Accelerating Universal Expansion

In summary: This is because the expansion of space is stretching out the light from the SN farther and farther away, and the DIMMER SN is the one that we see last.
  • #1
Maxila
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I have a question that I have tried to answer by searching the internet, and by writing a few astronomy professors and professors of astrophysics. One replied however in it, he only confirmed what I knew and didn’t address the question.

As I understand the accelerating Universal expansion, the empirical evidence is that more distance supernova have a greater net red-shift, after adjusting for the expected red-shift due to the expansion of space, than was expected if universal expansion was slowing down.

To be clear I have no questions regarding the evidence, it is empirical and has been verified by others since it was discovered. I also understand that uniform expansion produces a red shift that grows with distance, and that this effect is subtracted away and they look at the residual.

It is the interpretation of the positive residual red-shift that I find counter to how I would expect to interpret that empirical evidence. The clearest way I can think of to explain why is to create an example scenario.

I will round the age of the Universe to 13.7 billion years. If I were to compare a supernova red-shift of one 12 billion years distant, to one 6 billion light years distant, I would expect the residual red-shift to be greater in the supernova of 12 billion years distant than the one 6 billion years distant. The reason is due to the different travel times and the age of the universe they represent. Photons emitted from a supernova 12 billion light years distant are showing me velocity information from the supernova when the Universe was 1.7 billion years old. At that age of the Universe, I would expect a supernova, and any galaxy, to be receding at a greater velocity, than a supernova 6 billion light years distant after the universe has aged to 7.7 billion years old when they should have been receding more slowly.

The photons we see from the closer supernova are showing its velocity when the Universe was 7.7 billion years old. The receding velocity of that galaxy should be less than a galaxy that was receding away when the Universe and its expansion was only 1.7 billion years old?

Summing it up, I need help understanding why a residual positive red-shift for more distant galaxies indicates an accelerating expansion, when I would expect to see that greater residual red-shift in the more distant galaxies, because they represent an earlier point the Universal expansion, when it should have been expanding faster than later points in time?

Maxila
 
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  • #2
This is a confusing topic, as "greater than expected" is not well-defined - expected based on which value? The current expansion rate or an earlier one?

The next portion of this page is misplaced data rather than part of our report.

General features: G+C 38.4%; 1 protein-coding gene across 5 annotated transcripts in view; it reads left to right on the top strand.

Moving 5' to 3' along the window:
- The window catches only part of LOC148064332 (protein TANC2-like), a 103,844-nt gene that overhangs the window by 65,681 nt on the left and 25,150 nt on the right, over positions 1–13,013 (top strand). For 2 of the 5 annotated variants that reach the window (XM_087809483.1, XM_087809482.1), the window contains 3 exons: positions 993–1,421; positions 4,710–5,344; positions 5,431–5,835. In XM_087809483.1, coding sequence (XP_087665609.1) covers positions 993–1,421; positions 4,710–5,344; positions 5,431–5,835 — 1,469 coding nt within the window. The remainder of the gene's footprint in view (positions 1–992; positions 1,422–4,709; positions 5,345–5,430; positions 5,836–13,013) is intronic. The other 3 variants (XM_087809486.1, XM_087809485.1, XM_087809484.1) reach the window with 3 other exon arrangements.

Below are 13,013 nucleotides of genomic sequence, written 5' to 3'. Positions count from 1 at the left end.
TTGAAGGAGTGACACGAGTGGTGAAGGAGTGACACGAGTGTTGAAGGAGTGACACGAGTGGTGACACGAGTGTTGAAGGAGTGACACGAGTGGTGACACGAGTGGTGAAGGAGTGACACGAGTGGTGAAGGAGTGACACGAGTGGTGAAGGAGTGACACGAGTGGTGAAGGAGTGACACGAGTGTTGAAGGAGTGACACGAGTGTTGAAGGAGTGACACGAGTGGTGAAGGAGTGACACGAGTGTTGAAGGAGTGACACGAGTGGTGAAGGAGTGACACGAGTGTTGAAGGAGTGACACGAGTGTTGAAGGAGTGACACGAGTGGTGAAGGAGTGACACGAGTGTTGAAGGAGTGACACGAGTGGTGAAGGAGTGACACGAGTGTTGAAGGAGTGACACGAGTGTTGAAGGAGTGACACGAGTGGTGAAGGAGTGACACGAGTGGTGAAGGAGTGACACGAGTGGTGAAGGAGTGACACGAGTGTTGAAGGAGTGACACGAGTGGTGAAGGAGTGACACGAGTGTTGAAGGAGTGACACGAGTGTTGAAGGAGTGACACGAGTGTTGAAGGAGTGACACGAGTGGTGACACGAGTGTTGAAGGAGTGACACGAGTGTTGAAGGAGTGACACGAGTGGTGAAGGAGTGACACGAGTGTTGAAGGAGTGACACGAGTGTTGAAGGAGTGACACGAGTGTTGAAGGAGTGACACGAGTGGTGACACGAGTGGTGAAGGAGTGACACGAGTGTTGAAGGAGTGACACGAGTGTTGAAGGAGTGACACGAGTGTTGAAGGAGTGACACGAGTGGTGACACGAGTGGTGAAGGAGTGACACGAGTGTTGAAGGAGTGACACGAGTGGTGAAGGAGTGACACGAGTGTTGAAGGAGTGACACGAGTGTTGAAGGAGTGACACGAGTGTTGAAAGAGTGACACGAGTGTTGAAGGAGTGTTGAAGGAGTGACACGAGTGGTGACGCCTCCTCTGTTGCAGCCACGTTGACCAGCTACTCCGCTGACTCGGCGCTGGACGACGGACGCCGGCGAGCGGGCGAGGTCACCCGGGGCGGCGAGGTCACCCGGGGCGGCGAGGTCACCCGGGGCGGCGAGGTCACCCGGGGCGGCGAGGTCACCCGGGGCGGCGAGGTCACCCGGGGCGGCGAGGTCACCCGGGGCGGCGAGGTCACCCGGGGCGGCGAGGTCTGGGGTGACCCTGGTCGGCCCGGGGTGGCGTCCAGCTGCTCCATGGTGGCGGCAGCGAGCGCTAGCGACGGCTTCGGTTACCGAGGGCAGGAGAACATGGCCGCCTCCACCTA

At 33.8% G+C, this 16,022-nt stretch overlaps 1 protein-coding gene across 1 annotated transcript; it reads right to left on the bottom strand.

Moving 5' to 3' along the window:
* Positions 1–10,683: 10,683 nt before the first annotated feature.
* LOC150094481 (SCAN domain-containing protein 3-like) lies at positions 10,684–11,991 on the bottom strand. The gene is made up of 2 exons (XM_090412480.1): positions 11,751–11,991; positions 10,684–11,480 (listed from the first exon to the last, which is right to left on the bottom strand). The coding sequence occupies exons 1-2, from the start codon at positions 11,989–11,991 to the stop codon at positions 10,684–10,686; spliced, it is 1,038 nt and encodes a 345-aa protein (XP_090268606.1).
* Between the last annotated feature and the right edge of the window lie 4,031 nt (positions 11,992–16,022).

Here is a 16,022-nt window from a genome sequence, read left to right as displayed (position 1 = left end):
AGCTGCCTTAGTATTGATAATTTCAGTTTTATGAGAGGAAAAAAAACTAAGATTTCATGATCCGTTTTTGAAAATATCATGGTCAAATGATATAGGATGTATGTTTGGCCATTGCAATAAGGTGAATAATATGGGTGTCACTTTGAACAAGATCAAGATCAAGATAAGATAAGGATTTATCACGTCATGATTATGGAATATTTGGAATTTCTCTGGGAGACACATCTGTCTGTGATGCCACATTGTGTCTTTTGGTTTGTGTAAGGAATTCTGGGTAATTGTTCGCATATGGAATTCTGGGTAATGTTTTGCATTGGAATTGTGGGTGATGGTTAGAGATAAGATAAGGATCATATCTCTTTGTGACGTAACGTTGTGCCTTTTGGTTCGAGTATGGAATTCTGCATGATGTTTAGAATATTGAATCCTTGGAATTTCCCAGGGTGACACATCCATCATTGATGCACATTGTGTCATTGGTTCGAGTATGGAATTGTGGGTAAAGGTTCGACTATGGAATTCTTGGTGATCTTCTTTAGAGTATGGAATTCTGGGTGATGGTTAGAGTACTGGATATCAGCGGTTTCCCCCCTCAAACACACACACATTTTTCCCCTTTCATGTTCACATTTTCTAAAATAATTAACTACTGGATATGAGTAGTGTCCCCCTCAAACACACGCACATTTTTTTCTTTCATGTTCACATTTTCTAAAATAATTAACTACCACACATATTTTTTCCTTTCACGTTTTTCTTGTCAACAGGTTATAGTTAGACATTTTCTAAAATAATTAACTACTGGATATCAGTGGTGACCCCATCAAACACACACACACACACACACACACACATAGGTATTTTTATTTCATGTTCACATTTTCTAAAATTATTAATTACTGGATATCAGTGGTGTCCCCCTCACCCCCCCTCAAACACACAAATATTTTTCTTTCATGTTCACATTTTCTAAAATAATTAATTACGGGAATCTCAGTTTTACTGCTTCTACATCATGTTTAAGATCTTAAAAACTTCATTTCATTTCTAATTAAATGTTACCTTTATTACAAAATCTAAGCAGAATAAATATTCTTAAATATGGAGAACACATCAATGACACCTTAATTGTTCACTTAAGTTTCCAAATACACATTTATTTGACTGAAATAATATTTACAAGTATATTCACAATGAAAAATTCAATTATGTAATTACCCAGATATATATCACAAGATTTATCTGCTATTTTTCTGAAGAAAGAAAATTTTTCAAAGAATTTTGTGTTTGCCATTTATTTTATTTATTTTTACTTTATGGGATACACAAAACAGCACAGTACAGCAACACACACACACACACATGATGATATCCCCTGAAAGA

Accelerated expansion means a current expansion rate which is more than the previous value - but this acceleration is a recent phenomenon, in the early universe expansion slowed down. If you take that into account and see a deviation from the model, this is an expansion of the universe, where the sign depends on the time-evolution of those deviations.
 
  • #3
mfb said:
This is a confusing topic, as "greater than expected" is not well-defined - expected based on which value? The current expansion rate or an earlier one?

Accelerated expansion means a current expansion rate which is more than the previous value - but this acceleration is a recent phenomenon, in the early universe expansion slowed down. If you take that into account and see a deviation from the model, this is an expansion of the universe, where the sign depends on the time-evolution of those deviations.

Perhaps I don’t understand all the mechanics well enough? However what I have read and thought I understood was they make a calculation of red-shift for the expected expansion of space from relativistic dynamics, than they observe the residual.

If the residual red-shift is positive, it indicates the net relative receding velocity of the super-nova after considerations were calculated and subtracted for the expansion of space. They have confirmed the more distant the supernova, the more positive the residual. My point of questioning lies with the interpretation because for more distant supernova I would think the residual represents its velocity at an earlier age of the Universe and I would it expect it to be more positive (receding faster)?

Do you know of anything that can help me understand why or how I may have erred in that conclusion?

Maxila
 
  • #4
Maxila said:
...

As I understand the accelerating Universal expansion, the empirical evidence is that more distance supernova have a greater net red-shift, after adjusting for the expected red-shift due to the expansion of space, than was expected if universal expansion was slowing down.
...

Maxila, it sounds as if you have this backwards. What is observed is that SNe of a given redshift are DIMMER than would be expected if we didn't know about the recent acceleration, i.e. if the cosmological constant Lambda were zero.

The distance is estimated from the luminosity because this type of SNe is a "standard candle".
So what this means is that SNe of a given redshift are FARTHER than would be if Lambda were zero.

Another way to say this is that SNe of a given distance have LESS REDSHIFT than would be expected, without the recent acceleration. But you have said the opposite!

Here is a curve showing the expansion history---the heavy solid curve is the right one. http://ned.ipac.caltech.edu/level5/March03/Lineweaver/Figures/figure14.jpg

You can see slowing down for first 7 billion years or so, then only a little acceleration, then more acceleration.